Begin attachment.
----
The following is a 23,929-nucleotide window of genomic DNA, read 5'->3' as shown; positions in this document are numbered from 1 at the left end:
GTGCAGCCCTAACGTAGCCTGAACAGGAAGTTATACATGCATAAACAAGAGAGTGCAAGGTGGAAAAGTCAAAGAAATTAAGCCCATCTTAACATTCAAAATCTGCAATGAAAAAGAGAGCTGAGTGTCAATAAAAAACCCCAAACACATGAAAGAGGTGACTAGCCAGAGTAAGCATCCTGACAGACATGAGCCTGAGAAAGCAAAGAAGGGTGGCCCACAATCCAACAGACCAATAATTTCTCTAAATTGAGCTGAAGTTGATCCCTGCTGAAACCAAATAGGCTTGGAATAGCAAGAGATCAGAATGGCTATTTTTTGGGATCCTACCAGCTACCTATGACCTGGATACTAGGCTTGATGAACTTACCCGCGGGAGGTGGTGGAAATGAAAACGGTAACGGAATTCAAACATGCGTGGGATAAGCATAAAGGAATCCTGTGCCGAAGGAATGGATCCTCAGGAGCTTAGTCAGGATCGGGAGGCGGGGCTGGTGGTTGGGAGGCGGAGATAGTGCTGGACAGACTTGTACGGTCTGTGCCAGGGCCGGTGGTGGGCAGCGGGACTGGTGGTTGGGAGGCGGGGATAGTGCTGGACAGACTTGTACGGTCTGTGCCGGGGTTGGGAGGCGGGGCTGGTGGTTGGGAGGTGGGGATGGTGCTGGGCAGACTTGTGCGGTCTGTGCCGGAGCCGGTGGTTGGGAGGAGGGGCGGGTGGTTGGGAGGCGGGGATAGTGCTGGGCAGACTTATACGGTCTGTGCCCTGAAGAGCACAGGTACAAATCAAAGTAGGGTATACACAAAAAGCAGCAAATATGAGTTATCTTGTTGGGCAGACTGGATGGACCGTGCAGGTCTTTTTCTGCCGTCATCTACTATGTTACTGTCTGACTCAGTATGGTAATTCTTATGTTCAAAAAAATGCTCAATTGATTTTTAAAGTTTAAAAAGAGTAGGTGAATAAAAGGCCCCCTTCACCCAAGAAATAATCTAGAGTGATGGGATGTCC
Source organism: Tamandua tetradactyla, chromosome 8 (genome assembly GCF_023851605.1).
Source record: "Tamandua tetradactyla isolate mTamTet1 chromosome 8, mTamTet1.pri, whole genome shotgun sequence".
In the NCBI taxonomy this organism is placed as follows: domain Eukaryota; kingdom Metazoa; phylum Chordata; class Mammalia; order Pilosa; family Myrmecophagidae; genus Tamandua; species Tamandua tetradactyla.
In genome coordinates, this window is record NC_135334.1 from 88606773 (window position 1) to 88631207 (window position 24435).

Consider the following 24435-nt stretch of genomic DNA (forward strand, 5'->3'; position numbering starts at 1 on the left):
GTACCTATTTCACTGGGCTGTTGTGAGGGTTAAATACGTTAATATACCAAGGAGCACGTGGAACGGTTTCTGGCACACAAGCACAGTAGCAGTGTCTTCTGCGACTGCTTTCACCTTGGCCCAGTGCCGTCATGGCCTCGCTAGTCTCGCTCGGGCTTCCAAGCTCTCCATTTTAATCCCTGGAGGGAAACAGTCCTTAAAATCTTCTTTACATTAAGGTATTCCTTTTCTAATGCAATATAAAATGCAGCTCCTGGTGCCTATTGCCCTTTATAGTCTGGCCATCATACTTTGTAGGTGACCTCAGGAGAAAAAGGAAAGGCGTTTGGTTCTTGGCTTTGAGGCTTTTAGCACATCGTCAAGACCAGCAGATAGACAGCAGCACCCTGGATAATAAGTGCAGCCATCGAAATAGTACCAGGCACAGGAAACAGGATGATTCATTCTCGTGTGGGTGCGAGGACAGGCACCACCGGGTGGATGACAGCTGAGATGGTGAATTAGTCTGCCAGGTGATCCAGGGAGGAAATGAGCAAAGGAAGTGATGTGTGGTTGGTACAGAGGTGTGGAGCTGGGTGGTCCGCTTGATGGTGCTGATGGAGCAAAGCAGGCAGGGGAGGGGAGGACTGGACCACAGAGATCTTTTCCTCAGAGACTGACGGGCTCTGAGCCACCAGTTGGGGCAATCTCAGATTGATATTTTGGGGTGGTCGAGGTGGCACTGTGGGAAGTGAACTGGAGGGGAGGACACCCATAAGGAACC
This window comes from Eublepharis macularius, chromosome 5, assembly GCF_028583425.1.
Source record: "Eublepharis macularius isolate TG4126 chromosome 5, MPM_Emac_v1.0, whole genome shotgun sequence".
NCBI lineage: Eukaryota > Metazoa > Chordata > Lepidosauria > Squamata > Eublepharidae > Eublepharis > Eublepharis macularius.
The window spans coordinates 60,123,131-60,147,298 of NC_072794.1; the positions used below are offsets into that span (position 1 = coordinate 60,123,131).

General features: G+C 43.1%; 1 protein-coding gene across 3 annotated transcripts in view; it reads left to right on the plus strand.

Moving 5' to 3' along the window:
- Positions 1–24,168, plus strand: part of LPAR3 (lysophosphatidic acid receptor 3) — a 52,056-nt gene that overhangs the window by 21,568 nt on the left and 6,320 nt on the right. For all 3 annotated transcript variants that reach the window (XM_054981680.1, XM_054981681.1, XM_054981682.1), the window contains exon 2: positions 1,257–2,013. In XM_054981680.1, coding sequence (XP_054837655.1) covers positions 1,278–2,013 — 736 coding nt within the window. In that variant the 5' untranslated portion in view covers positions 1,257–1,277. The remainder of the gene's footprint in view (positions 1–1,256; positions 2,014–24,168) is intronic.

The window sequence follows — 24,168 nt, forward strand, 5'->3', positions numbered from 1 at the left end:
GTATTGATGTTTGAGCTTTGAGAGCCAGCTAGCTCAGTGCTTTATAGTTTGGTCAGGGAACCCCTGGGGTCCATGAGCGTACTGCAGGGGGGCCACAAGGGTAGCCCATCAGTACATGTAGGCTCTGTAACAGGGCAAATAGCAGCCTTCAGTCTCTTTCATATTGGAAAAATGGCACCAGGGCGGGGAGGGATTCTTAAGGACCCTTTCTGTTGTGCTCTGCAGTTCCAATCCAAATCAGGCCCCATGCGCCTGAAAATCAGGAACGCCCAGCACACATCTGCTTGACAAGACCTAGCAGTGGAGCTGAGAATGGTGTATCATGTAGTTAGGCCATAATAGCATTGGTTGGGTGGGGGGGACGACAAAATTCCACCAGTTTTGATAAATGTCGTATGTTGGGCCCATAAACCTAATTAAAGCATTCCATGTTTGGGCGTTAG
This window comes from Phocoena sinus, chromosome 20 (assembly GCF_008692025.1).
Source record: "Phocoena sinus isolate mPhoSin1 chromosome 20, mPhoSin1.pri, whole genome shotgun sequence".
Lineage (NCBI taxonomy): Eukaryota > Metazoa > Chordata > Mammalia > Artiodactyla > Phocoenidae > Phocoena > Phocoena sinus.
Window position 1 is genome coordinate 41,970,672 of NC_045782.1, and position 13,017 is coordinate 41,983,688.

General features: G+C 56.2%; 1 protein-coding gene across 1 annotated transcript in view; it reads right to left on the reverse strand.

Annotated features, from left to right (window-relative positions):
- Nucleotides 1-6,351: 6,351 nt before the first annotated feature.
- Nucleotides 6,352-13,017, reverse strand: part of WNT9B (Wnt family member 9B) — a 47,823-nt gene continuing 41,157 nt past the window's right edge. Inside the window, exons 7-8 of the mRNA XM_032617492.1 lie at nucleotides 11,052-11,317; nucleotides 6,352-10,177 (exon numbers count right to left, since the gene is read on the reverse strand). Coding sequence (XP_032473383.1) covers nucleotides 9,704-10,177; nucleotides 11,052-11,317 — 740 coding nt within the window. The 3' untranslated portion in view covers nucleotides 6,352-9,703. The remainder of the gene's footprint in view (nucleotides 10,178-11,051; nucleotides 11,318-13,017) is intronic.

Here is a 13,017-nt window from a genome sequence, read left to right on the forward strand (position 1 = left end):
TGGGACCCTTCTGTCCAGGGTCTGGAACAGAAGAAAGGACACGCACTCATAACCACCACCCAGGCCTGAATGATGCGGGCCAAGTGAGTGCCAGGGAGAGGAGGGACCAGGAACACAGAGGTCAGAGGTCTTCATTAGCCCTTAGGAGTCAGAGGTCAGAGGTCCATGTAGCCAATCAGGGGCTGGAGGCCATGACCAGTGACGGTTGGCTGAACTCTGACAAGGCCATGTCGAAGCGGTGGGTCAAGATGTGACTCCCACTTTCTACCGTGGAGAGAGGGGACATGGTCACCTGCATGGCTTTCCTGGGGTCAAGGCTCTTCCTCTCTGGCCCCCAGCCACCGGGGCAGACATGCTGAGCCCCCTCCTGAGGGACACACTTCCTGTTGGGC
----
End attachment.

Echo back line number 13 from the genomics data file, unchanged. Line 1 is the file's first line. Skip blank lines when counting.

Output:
General features: G+C 43.1%; 1 protein-coding gene across 3 annotated transcripts in view; it reads left to right on the plus strand.